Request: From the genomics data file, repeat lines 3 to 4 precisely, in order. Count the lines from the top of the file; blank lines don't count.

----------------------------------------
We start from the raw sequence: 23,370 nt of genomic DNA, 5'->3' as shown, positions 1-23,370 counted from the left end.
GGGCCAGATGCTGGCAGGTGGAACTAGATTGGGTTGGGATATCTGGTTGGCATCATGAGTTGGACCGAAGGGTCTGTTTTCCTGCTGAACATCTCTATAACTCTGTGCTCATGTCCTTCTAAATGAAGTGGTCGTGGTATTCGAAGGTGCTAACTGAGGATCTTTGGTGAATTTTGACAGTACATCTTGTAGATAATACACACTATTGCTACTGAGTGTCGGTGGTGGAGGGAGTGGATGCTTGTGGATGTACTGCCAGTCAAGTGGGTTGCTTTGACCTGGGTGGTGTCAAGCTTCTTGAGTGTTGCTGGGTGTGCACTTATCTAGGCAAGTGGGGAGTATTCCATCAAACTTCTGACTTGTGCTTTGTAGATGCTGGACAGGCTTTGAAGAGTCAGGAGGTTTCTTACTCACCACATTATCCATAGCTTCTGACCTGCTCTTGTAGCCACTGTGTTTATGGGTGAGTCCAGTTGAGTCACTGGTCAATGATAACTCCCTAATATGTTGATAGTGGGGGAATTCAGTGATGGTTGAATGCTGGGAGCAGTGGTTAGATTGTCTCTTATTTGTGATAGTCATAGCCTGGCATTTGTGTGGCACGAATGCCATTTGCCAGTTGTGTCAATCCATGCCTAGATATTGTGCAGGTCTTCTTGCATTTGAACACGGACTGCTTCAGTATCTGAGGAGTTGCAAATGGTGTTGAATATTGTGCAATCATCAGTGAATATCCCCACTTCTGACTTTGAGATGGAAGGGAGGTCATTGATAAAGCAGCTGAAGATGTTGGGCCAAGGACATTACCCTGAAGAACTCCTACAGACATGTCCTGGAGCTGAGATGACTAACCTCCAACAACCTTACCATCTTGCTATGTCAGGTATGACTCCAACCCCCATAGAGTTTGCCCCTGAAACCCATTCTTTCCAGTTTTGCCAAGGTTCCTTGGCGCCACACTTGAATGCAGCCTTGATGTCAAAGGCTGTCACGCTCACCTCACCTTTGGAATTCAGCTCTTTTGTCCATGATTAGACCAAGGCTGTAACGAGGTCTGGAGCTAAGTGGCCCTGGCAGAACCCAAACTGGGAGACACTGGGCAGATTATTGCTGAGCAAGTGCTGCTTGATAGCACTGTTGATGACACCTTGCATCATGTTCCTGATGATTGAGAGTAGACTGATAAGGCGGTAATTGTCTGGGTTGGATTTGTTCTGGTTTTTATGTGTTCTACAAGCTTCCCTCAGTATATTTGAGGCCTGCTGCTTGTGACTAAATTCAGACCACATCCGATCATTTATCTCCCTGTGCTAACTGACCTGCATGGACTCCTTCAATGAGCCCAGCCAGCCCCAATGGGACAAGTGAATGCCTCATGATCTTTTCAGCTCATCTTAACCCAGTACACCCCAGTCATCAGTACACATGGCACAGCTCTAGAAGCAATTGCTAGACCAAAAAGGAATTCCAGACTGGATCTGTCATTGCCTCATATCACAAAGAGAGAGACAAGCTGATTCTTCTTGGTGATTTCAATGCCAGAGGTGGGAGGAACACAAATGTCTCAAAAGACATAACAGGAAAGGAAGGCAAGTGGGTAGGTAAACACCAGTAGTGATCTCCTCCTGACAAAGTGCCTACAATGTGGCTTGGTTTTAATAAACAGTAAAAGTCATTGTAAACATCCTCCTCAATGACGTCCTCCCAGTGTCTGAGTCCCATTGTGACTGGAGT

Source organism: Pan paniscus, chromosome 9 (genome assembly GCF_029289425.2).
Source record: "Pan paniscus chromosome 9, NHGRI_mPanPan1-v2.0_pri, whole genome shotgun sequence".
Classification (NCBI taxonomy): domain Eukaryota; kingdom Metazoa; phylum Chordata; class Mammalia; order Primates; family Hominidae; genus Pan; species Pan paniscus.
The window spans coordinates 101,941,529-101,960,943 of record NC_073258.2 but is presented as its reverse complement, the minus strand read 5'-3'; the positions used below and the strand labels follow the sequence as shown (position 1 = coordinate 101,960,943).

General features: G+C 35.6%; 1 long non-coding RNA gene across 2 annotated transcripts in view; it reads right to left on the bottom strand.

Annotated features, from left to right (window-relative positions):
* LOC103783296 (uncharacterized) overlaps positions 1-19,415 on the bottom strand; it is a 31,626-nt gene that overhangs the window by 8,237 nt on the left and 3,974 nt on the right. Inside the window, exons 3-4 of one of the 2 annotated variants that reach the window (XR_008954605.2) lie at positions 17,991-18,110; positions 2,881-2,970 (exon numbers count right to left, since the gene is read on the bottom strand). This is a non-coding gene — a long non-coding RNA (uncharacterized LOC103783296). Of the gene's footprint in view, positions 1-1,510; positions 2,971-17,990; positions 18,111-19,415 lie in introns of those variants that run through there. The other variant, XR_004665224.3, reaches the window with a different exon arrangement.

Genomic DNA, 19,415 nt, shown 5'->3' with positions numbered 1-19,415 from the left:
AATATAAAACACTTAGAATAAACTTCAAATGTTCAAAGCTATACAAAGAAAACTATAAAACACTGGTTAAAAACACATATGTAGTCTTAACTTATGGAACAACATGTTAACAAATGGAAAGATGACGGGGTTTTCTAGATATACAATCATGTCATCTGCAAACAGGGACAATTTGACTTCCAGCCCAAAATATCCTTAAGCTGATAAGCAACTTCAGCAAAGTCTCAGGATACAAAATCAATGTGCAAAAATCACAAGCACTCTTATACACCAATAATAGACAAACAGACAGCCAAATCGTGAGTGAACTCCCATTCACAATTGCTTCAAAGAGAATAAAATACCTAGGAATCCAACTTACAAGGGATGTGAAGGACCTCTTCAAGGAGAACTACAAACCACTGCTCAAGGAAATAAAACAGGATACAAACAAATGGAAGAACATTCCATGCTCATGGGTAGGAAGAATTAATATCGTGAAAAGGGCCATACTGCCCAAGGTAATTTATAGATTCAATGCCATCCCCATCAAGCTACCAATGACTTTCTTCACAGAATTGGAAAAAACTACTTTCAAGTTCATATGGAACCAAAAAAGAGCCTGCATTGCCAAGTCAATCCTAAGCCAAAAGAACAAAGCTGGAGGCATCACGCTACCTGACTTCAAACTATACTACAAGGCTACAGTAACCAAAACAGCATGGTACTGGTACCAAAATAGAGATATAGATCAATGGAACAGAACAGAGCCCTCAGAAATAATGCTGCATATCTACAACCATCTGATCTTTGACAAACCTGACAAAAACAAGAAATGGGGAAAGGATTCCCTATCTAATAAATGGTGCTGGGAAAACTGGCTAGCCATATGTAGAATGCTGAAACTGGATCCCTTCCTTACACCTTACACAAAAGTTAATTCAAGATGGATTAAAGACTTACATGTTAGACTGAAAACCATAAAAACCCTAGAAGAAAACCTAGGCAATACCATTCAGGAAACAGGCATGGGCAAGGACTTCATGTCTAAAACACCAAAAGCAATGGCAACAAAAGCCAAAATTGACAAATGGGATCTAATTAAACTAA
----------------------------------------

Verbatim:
Source organism: Pan paniscus, chromosome 9 (genome assembly GCF_029289425.2).
Source record: "Pan paniscus chromosome 9, NHGRI_mPanPan1-v2.0_pri, whole genome shotgun sequence".